Keaton Simmons drives Stonewall Jackson boys’ basketball to 9-1 start


Losing can affect teams in various ways, depending on its regularity. One loss can galvanize a team and make it stronger. A couple losses here and there can keep a team humble and teach it to get better. Persistent losing, though, can deflate a locker room, sapping the air out of players’ lungs and extinguishing hope.

Stonewall Jackson senior Keaton Simmons knows that dejection all too well. Now considered one the most lethal point guards in Virginia, Simmons endured a 7-14 campaign during his first season on the varsity squad as a sophomore, then guided his team to an 11-11 mark that ended with a demoralizing loss to Fairfax in the opening round of the 6A North region tournament last season.

One year later, Simmons and company feel an entirely different energy in the Stonewall locker room. The Raiders are 9-1, fresh off an unbeaten showing at the L.C. Bird Holiday Hoops tournament in Richmond. A win over Battlefield Tuesday would equal their best start in program history.

“Everybody’s more energetic now,” Simmons said. “We’re winning, and we’re trying to keep that energy going and not lose focus.”

The turnaround starts with Simmons, who, at 5-foot-10, has taken his game up a notch even after garnering Conference 8 player of the year and first team all-state honors last season. A dangerous slasher with a reliable mid-range game, Simmons proved he could score nearly at will last year, averaging 23 points per game while also dishing out 4.1 assists. This year he’s bumped his scoring average to 25.8, currently the eighth best mark in the area, and he’s increased his rebounding clip from 4.1 boards per game to 6.7.

Even after averaging 3.8 steals per contest last year, Simmons worked hardest on his defense and conditioning in the offseason. He also honed his long-range game, an improvement that paid immediate dividends when he splashed 15 three-pointers in the Raiders’ first three games this season.

“That’s expanded his game and opened it up even further,” Stonewall Coach Marcus Lawrence said. “Because of his quickness he can really get by you, but now you have to guard him out there at the three-point line.”

Simmons’s scoring bonanza — he hit the 1,000 point mark in last week’s win over King’s Fork despite not playing varsity his freshman year — has opened the floodgates for more buckets from his teammates, too. Defending 4A state finalist King’s Fork played a box-and-one on Simmons, doubling him whenever he touched the ball. That limited the Stonewall catalyst to a season-low 18 points, but it freed up fellow guard Zach Hinton, who finished with a season-high 26 points in the 73-67 win.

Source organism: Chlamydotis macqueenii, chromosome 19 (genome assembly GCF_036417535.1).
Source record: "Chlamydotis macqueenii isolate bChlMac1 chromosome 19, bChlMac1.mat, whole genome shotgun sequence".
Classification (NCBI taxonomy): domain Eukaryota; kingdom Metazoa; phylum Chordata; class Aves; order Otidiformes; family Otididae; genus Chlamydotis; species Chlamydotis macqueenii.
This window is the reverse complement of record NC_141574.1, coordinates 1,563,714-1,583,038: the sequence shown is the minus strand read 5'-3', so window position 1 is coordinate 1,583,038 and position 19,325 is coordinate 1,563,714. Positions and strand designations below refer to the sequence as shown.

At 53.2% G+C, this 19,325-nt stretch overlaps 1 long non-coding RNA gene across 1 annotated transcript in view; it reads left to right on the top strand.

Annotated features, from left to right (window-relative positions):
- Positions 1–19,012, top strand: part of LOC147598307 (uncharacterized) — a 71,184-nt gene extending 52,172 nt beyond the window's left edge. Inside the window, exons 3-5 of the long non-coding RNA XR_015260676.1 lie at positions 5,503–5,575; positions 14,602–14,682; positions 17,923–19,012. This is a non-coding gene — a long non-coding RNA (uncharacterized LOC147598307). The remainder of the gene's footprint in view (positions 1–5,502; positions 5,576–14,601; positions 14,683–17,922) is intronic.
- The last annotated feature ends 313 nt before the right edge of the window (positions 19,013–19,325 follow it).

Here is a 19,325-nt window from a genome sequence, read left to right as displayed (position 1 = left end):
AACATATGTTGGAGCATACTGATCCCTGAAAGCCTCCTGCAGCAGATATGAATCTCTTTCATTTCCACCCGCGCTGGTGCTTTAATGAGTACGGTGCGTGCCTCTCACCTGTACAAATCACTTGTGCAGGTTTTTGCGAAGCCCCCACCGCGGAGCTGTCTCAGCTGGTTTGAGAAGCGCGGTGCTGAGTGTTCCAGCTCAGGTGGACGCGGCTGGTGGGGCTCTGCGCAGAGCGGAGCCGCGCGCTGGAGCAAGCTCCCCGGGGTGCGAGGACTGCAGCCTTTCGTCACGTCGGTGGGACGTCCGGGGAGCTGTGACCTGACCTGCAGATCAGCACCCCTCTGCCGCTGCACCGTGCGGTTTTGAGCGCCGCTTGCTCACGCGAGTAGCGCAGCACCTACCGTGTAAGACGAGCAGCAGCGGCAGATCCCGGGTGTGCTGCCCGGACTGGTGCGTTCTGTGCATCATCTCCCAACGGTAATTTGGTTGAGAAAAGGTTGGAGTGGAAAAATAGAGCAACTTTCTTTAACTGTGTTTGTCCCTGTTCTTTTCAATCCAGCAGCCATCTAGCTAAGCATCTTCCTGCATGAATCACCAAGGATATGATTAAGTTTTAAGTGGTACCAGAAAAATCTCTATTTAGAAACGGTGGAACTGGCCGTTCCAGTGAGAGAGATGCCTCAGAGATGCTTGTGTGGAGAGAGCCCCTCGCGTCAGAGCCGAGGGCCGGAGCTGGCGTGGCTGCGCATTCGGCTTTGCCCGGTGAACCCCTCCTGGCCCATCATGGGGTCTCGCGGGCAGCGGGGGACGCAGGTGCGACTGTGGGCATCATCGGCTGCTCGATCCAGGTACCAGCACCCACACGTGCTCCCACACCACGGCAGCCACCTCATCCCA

Hinton, a versatile 6-1 guard who excels around the rim, has increased his scoring from 10.1 points per game to 16.2 this season. The graduation of forwards Hirk Williams and Shamar King have slotted Hinton to the four spot this year, where he’s pulling down a team-high 6.9 boards per game. With fellow guard Devin Nordike adding to the backcourt’s production with a deadly shooting touch, the Raiders’ small-ball approach is paying off in the form of 78.4 points per contest.

“Golden State does it because it’s fast,” Lawrence said of the guard-heavy lineup. “We do it out of necessity.”

Simmons’s value shined brightest last Monday against longtime Richmond power Highland Springs, a game in which his teammates struggled to produce. He emerged as the only Stonewall player to hit double figures, racking up a season-high 35 points to carry the Raiders to a 63-59 victory.

Simmons has so far struggled to generate significant Division I recruiting interest, something he and his coach attribute to his height. Following his standout junior season, he heard from Radford, VMI and a handful of Division II schools.

“I was kind of surprised, but I’m always a humble person and I try to stay humble and just always put a chip on my shoulder,” said Simmons, who recently talked to coaches from King University and Southern Connecticut State. “I just continue to play hard and have motivation.”

Set to graduate at 17, Simmons thought about re-classing as a junior and transferring elsewhere, but he didn’t want to abandon his coaches and teammates at Stonewall. Now he’s contemplating the possibility of developing his body and recruiting interest at a prep school like Hargrave Military Academy or Fork Union next year.

In the meantime, Simmons is focused on returning his Stonewall squad to the district champion status it achieved in 2013. To get there the Raiders will need to go through defending champion Battlefield, whom they face in a home game Tuesday.

“We’re going to get tested right off the bat here in 2016,” Lawrence said.

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